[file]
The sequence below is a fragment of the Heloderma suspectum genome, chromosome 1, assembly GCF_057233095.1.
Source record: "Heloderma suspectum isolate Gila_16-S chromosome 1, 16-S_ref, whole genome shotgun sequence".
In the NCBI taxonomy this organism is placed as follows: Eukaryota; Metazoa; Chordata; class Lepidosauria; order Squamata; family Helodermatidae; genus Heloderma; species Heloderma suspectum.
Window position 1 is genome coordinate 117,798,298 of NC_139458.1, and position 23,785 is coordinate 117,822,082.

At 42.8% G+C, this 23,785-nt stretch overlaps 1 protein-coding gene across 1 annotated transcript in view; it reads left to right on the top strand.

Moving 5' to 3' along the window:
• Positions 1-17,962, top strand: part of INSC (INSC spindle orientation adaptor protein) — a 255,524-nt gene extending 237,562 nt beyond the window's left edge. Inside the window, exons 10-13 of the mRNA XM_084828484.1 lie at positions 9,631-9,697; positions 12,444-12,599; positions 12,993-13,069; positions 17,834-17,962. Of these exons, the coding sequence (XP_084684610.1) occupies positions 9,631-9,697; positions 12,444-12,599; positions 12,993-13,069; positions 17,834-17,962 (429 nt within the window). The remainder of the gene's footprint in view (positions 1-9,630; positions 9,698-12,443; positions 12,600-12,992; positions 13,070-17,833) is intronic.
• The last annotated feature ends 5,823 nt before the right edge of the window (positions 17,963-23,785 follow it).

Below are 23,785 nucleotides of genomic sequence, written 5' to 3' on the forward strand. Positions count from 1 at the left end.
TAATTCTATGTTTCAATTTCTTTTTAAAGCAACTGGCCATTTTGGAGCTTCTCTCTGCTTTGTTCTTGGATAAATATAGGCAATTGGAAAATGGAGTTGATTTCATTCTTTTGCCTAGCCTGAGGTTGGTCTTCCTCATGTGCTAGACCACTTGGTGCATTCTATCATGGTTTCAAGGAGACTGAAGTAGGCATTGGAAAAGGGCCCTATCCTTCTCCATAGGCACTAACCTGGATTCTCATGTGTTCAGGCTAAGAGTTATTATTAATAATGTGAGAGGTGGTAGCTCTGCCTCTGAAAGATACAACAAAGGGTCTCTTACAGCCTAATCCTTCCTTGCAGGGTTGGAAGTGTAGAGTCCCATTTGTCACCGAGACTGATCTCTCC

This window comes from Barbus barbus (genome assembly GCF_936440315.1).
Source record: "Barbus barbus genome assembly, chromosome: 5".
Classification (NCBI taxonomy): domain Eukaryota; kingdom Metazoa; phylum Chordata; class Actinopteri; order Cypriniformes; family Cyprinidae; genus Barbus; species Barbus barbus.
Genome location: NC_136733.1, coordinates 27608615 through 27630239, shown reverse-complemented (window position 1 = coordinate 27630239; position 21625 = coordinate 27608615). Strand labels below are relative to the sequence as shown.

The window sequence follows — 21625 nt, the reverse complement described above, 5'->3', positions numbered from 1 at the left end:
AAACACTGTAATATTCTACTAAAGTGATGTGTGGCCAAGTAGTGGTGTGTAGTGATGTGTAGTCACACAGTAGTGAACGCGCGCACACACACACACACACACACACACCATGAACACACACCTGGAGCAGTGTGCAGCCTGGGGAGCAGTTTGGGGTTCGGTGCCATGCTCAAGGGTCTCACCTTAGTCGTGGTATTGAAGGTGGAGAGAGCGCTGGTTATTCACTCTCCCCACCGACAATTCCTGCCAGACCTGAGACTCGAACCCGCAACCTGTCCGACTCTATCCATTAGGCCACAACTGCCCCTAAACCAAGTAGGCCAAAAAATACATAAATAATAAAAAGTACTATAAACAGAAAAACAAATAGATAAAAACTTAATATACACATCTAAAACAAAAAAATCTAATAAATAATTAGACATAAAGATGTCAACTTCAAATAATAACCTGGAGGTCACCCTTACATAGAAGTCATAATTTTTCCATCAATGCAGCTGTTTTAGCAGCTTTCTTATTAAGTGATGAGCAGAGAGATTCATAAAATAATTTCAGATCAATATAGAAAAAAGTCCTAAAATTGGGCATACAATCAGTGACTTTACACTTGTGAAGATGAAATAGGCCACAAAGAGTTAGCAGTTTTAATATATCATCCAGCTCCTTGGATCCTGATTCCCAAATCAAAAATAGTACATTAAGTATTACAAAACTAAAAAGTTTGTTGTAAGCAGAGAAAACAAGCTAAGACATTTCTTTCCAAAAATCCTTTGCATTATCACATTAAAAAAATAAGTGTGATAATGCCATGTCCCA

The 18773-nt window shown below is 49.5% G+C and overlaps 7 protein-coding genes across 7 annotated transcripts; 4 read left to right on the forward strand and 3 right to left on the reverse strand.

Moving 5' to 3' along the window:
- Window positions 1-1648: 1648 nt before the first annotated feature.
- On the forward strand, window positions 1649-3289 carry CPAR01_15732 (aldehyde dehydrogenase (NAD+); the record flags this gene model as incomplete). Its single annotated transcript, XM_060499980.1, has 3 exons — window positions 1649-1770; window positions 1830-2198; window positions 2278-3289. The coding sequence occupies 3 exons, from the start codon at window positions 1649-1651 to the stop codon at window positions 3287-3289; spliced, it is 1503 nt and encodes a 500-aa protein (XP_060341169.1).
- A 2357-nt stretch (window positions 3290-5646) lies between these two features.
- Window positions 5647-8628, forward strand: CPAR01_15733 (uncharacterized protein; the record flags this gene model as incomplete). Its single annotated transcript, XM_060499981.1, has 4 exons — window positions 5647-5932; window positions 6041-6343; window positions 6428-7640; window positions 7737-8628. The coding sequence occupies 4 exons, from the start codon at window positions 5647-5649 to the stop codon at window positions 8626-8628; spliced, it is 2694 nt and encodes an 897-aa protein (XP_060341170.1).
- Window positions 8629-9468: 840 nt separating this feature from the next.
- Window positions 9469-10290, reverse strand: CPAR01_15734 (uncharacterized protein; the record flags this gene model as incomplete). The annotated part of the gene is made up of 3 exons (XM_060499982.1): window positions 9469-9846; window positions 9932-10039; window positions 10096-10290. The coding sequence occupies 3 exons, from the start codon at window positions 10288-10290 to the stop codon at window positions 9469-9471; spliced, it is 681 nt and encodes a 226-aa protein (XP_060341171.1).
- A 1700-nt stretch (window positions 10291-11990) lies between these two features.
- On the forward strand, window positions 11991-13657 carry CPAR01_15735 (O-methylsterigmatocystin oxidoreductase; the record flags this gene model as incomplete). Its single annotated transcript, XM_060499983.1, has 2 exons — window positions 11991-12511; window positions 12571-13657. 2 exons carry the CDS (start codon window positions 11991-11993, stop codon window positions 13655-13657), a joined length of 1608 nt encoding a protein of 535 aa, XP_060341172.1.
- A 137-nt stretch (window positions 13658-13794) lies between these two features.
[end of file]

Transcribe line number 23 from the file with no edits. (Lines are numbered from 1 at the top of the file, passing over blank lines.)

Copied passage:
- Window positions 8629-9468: 840 nt separating this feature from the next.